Ethical Integrity Leadership – Setting the Tone From The Top


EthicsPoint sponsored this webinar and these are my notes. Howard Sklar, Vice President & Global Anti-Corruption Leader, American Express Company was the presenter. Howard was quick to point out that it is not just the “tone” but having the right “tone.” Also, it not be just the tone “at” the top, but that it be the tone “from” the top.

Howard started off with trying to define “tone at the top.” Many people just default to the Justice Potter Stewart’s take on pornography: “We know it when we see it.” Howard likes the ACFE definition:

An organization’s leadership creates the tone at the top – an ethical (or unethical) atmosphere in the workplace. Management’s tone has a trickle-down effect on employees. If top managers uphold ethics and integrity so will employees. But if upper management appears unconcerned with ethics and focuses solely on the bottom line, employees will be more prone to commit fraud and feel that ethical conduct isn’t a priority. In short, employees will follow the examples of their bosses.

Howard offered up his working definition for the presentation:

Tone at the top is a visible willingness by senior management to let values drive decisions to prioritize those values above other factors – including financial results and to expect all others in the organization to do the same.

Howard pointed out that the first recommendation of the Treadway Commission was the importance of setting the tone at the top.

But who is the top? The Audit Committee, CEO, Board of Directors, vice presidents, . . .? They are clearly at the top of the organization. But in this context you need to be thinking about all leaders throughout the organization. Front-line employees are most influenced by their immediate manager.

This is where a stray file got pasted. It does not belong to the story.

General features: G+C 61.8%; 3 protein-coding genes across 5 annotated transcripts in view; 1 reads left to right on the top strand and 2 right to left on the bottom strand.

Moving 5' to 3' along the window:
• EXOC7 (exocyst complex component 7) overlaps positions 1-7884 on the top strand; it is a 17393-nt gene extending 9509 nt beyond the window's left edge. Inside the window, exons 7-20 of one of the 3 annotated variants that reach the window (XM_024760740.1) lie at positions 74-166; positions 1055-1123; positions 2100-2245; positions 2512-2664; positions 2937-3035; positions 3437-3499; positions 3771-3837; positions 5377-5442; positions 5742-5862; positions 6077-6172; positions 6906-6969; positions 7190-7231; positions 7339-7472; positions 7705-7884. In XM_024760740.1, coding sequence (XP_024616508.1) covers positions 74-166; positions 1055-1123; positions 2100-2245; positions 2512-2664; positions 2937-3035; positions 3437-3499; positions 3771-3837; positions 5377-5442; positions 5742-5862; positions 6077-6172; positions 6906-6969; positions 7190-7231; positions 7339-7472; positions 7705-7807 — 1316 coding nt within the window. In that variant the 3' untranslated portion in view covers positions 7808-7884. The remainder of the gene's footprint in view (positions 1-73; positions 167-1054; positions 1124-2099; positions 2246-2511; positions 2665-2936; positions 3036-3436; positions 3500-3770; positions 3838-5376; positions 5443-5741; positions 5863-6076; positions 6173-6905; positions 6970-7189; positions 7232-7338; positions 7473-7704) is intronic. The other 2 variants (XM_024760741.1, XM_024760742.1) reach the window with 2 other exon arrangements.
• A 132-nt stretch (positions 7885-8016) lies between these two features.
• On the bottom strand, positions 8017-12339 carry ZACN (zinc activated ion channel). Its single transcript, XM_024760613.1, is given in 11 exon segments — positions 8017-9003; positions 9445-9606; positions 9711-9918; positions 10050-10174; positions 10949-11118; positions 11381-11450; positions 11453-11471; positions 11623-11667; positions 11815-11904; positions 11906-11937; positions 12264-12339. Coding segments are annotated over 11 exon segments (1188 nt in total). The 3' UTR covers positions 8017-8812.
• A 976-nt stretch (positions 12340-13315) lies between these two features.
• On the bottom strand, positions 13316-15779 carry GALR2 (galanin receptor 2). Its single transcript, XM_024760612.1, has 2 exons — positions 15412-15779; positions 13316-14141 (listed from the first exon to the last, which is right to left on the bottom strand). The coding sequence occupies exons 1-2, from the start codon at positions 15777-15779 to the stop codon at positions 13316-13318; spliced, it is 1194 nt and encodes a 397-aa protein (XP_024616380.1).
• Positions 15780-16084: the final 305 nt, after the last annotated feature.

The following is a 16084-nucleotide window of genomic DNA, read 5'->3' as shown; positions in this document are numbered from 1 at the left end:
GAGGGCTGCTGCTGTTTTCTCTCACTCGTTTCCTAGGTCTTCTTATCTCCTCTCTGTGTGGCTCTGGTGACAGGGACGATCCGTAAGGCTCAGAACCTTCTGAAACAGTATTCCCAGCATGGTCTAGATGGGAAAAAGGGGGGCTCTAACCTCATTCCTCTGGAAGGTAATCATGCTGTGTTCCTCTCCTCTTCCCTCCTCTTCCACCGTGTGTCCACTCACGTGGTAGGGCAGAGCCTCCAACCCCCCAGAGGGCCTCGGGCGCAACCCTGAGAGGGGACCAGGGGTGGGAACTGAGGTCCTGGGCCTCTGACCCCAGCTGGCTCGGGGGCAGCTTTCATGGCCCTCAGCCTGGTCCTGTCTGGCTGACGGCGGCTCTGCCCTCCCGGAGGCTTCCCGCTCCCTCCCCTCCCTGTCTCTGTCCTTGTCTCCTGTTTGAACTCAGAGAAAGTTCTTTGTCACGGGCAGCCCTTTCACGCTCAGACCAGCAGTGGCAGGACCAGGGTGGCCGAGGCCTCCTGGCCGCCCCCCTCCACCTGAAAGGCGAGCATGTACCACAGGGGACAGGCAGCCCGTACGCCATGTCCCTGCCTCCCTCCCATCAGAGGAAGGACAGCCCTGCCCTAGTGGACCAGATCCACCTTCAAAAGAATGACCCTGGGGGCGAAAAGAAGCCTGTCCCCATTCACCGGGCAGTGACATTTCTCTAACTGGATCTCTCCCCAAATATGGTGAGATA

Repetition is important. Leaders and employees throughout the organization need to hear the message and hear it consistently. It is important for leaders to talk about the values of the company and to live up to those values. You can not have a message of “win at any cost” and you can no longer operate as a company with the value of  “win at any cost.”

Howard says there is no such thing as “compliance training.” It is all business training. You sell the product in the right way. You need one message. It is also important to integrate personal stories into explaining the values of the company.

Compensation is an incredibly important part of the message. If your salary or bonus is not affected by compliance. [For an example of misaligned pay structure look at Countrywide in originating sub-prime mortgage loans: Did Compliance Programs Fail During the Financial Industry Meltdown?]

The example of an opposite message is a company ingraining earnings targets in employee. Employees should not be told that earning targets are the most important part of the company. Short term thinking is short term thinking, and values are long term.

Compliance can set the goals, but they are part of the business goals not a separate set of compliance goals.

An important measurement for compliance is whether an employee feels comfortable reporting misconduct.

Howard recommends that a compliance officer become a stop in the exit interview process. Departing interviews can offer some insights and discuss problems that they may have been unwilling to report when they were an employee.

Howard says you should make sure that compliance and the compliance officers are on the company’s organization chart.

Some of Howard’s other best practices:

  • Make compliance part of hiring. Check references.
  • Make compliance part of the non-monetary reward and recognition process. Recognize employees who do the right thing.
  • Trumpet your failures as well as your successes.